I’ll raise a glass to CoolHead continuing to pursue their mission statement, and hopefully – if you, reader, are outside Finland and see their beers for sale – you’ll do so too.

Remnant: From the Ashes

Remnant: From the Ashes is a game with a bad title from a team best known for the Darksiders games*, of which I have played 1.1 of them. I really enjoyed the first Darksiders, but never played far into its sequel, and know very little about last year’s third instalment.

Remnant: From the Ashes is a game I heard about via word of mouth. For some reason a good number of my friends I talk about games with were all curious about it, or at least discussing it. Why might that have been?

Remnant: From the Ashes is a game which, from the first moment I heard about it, was mentioned in the same breath as Dark Souls. Ah, so that is why my friends were discussing it. We just can’t get away from Dark Souls.

Remnant: From the Ashes, a name which I won’t be typing in full any more, because this bit is tiring and isn’t funny anyway, does have a few similarities with Dark Souls. At its core, though, it shares more DNA with DarkSiders.

This means that the combat feels pleasingly “chunky”: ranged attacks land with a wallop and melee attacks slice through mobs of weaker enemies. Even if I didn’t know the provenance of the development team I’d have likened its feel, pace and fluidity to my memories of DarkSiders.

Similarly to that predecessor, Remnant‘s setting is a shattered remnant of human civilization. This time it’s something called The Root rather than the unleashing of Hell’s denizens that has brought this about. I’m approximating aggressively here, but basically some Ents living near Isengard got pissed about rare earth processing runoff polluting everything, just for mobile phones which end up in landfill after a couple of years.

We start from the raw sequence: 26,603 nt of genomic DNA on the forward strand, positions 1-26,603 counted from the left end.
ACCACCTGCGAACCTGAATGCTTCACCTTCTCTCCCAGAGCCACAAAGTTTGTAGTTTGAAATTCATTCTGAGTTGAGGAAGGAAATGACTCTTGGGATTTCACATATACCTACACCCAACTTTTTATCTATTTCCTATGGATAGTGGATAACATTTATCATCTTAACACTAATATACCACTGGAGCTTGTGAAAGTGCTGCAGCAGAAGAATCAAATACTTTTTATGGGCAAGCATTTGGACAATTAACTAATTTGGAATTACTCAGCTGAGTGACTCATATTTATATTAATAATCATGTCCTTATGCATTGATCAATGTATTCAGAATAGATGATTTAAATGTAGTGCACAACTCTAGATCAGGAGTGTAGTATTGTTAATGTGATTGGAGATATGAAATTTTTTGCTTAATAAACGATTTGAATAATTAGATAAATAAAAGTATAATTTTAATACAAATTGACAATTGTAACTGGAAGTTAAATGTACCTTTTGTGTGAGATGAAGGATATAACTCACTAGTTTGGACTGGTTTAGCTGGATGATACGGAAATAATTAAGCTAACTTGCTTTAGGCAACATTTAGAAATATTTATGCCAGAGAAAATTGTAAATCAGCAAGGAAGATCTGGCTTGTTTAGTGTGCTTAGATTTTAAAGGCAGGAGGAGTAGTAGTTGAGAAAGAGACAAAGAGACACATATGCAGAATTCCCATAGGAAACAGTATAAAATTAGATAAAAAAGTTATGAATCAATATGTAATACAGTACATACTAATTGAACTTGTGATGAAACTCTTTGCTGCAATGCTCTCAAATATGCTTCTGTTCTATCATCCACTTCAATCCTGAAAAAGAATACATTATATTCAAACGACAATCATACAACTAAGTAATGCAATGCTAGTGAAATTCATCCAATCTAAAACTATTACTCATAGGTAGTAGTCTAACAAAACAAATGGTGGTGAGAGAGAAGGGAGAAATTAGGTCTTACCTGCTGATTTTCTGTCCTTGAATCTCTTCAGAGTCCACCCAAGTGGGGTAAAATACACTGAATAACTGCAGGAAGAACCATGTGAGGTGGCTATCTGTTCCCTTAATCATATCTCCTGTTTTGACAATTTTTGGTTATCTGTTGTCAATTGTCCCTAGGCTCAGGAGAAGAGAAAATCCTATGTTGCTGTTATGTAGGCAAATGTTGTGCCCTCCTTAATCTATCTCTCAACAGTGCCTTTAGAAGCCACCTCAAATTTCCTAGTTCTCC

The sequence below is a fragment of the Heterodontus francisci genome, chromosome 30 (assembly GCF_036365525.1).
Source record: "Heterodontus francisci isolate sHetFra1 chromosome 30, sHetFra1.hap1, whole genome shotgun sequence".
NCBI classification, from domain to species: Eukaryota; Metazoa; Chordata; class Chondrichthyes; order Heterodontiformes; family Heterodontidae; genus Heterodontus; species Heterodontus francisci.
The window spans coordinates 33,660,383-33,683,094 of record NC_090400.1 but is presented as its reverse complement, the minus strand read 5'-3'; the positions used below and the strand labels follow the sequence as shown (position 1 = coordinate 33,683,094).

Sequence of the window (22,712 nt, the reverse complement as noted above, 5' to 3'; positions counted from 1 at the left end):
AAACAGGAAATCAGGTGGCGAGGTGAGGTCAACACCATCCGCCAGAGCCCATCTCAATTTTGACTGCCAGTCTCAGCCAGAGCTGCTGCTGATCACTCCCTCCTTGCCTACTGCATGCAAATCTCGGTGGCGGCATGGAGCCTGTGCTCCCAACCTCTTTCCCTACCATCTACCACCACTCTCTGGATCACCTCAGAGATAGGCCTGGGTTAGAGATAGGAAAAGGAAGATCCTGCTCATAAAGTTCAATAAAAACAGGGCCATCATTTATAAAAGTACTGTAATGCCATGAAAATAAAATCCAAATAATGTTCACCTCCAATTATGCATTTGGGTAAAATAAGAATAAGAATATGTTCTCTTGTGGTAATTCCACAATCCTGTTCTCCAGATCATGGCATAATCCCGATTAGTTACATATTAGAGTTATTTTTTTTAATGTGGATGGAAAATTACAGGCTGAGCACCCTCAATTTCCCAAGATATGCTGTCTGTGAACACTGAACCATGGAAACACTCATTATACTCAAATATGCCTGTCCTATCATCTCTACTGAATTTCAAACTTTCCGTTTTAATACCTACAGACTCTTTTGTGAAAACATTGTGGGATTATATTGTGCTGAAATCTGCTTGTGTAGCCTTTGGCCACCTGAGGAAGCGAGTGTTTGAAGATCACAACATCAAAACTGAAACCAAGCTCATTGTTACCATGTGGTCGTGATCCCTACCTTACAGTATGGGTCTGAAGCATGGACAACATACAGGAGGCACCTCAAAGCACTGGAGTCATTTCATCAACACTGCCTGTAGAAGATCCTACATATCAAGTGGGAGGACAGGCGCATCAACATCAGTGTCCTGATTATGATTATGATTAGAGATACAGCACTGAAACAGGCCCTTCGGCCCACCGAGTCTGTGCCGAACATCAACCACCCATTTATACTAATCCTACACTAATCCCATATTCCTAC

Yeah, our biosphere is so fucked. It’s okay though. There’s a new Apple Watch coming out, and the screen always stays on.

Where Remnant does have some similarities with the oft-mentioned Souls games is in its level of challenge – it’s pretty tough – and its handling of death – which is something you’ll encounter regularly. Remnant has what are basically Souls bonfires, to which you return on death, or can rest at if you choose. When this happens, all slain enemies reappear. Boom. It’s more forgiving than Souls with its meta-progression, but also interestingly crueller, as new areas are reportedly rebalanced to fit a character’s level. You can out-level one area, but not the game.

I’ve now played enough of Remnant to have an idea of how its procedurally generated elements work, and its various imposing bosses. Each campaign is rolled on start, with the broad objectives the same but the exact layout, and which bosses appear where, varied. Where in my own playthrough I fought a dragon, a friend I joined for co-op faced one of those ents I mentioned earlier. Although I recognised much of the environment I explored with him, the way its components fitted together was very different to what I had battled through.